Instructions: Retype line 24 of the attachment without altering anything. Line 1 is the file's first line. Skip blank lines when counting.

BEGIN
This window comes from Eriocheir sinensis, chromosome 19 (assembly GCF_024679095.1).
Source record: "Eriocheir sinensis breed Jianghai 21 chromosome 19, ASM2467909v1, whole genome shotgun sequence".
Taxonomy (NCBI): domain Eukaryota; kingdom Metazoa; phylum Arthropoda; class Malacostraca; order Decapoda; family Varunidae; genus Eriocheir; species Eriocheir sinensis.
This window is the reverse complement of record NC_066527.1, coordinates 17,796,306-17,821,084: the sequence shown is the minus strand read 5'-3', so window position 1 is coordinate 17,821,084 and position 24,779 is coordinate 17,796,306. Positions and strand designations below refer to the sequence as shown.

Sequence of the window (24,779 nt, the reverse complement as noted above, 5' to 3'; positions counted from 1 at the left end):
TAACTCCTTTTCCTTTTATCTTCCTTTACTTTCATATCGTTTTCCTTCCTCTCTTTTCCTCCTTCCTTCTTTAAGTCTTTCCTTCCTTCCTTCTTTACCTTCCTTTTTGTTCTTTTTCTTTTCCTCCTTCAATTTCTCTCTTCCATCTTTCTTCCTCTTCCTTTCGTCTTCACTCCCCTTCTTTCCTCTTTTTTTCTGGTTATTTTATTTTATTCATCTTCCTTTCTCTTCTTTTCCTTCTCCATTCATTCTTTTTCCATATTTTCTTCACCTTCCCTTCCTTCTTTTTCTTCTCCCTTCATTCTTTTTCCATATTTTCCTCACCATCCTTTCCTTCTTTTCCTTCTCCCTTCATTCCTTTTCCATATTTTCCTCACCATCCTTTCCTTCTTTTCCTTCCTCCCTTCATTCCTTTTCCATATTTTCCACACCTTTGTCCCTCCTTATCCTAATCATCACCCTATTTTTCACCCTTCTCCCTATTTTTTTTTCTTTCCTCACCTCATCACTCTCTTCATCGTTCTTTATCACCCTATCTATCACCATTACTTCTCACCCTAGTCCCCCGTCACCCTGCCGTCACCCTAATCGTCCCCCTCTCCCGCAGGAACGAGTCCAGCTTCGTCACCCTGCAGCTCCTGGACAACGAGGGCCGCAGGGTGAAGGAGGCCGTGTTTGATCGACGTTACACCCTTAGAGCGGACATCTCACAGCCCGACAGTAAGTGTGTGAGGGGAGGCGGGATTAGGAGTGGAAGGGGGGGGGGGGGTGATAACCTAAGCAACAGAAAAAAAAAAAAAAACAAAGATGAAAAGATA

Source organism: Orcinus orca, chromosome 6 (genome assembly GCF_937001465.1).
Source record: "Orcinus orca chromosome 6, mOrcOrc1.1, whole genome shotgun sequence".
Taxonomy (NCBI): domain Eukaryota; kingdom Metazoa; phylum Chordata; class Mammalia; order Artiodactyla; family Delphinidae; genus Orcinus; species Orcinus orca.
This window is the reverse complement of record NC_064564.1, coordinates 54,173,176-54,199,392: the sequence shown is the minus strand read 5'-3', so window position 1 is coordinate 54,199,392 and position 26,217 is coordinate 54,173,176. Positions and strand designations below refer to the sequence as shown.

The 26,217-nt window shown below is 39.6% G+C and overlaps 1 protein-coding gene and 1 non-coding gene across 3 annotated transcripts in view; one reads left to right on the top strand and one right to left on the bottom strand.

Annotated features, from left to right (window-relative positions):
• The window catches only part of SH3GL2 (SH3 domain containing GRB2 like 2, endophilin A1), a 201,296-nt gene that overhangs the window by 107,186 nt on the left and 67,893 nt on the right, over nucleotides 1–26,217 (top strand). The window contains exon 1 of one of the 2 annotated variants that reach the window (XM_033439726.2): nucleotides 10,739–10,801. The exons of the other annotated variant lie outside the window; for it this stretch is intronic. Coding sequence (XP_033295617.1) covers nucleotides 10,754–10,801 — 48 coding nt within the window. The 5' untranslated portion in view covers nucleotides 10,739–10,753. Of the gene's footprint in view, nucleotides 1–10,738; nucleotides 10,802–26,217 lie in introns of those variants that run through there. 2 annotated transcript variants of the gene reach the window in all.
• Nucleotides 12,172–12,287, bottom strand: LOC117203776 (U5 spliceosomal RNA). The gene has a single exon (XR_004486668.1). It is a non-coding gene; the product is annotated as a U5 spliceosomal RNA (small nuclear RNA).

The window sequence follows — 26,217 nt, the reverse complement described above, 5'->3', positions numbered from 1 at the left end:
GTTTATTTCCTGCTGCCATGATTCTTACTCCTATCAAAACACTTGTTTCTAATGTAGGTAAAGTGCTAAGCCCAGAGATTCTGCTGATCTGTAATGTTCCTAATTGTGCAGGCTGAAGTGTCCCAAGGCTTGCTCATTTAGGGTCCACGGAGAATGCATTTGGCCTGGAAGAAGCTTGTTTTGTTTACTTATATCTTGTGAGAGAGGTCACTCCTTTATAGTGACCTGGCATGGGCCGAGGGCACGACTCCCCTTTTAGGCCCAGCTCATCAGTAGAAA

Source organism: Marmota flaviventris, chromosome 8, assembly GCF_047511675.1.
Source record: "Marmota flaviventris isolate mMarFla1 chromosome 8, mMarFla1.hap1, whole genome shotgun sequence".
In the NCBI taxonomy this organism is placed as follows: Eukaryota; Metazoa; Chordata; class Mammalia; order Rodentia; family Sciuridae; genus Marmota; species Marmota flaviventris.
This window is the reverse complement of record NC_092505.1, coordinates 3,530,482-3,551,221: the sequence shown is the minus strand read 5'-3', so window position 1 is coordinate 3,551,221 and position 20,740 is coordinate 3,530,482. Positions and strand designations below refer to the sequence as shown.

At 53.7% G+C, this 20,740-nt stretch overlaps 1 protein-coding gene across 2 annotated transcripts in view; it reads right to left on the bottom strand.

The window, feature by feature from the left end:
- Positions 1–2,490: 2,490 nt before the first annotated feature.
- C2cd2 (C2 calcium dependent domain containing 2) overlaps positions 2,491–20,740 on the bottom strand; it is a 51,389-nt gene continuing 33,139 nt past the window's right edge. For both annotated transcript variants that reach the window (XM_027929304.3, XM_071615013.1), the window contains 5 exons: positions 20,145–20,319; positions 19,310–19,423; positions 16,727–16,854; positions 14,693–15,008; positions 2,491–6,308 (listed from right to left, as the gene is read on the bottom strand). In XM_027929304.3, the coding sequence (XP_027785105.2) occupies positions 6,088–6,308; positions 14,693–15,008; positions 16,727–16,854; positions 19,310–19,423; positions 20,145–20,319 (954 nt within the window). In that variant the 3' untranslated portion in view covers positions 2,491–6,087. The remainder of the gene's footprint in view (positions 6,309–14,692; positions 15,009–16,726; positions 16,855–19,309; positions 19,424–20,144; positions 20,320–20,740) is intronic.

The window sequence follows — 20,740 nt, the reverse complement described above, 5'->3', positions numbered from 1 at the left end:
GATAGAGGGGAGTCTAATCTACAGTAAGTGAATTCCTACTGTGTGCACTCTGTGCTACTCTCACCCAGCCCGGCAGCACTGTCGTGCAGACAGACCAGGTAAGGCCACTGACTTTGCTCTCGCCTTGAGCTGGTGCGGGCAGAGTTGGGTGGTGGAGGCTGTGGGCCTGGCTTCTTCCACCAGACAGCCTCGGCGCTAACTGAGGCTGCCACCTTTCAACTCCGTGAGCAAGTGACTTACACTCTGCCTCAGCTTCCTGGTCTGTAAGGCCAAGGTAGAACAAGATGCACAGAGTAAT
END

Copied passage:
- C2cd2 (C2 calcium dependent domain containing 2) overlaps positions 2,491–20,740 on the bottom strand; it is a 51,389-nt gene continuing 33,139 nt past the window's right edge. For both annotated transcript variants that reach the window (XM_027929304.3, XM_071615013.1), the window contains 5 exons: positions 20,145–20,319; positions 19,310–19,423; positions 16,727–16,854; positions 14,693–15,008; positions 2,491–6,308 (listed from right to left, as the gene is read on the bottom strand). In XM_027929304.3, the coding sequence (XP_027785105.2) occupies positions 6,088–6,308; positions 14,693–15,008; positions 16,727–16,854; positions 19,310–19,423; positions 20,145–20,319 (954 nt within the window). In that variant the 3' untranslated portion in view covers positions 2,491–6,087. The remainder of the gene's footprint in view (positions 6,309–14,692; positions 15,009–16,726; positions 16,855–19,309; positions 19,424–20,144; positions 20,320–20,740) is intronic.